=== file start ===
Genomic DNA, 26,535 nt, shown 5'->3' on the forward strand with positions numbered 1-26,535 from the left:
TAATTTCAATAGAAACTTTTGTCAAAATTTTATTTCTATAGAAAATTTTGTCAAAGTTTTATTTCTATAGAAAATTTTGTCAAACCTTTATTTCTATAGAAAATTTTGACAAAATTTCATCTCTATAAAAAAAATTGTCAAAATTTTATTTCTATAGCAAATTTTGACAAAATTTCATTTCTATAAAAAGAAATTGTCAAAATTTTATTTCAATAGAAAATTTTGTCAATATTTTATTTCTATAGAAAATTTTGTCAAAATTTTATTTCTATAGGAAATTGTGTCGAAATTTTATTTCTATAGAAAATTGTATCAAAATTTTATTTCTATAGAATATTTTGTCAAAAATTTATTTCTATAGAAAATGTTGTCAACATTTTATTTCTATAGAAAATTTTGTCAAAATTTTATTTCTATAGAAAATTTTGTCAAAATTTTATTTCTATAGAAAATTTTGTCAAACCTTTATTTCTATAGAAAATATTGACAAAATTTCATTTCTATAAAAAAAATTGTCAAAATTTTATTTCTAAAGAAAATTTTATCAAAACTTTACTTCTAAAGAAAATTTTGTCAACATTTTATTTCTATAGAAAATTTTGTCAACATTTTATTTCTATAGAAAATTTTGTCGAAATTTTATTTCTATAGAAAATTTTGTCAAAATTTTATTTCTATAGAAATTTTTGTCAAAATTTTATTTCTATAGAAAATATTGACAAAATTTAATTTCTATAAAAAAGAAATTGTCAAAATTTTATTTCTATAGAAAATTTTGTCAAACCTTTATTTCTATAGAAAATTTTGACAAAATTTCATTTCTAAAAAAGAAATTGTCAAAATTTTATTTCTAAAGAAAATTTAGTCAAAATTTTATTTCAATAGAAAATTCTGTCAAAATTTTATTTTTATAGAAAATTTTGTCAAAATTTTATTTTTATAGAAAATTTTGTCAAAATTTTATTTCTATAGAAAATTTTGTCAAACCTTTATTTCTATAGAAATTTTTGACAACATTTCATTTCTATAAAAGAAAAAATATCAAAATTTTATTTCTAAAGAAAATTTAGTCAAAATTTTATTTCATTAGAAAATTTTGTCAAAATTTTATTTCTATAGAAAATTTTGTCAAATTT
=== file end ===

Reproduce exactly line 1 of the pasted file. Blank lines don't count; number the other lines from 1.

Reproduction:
Genomic DNA, 26,535 nt, shown 5'->3' on the forward strand with positions numbered 1-26,535 from the left: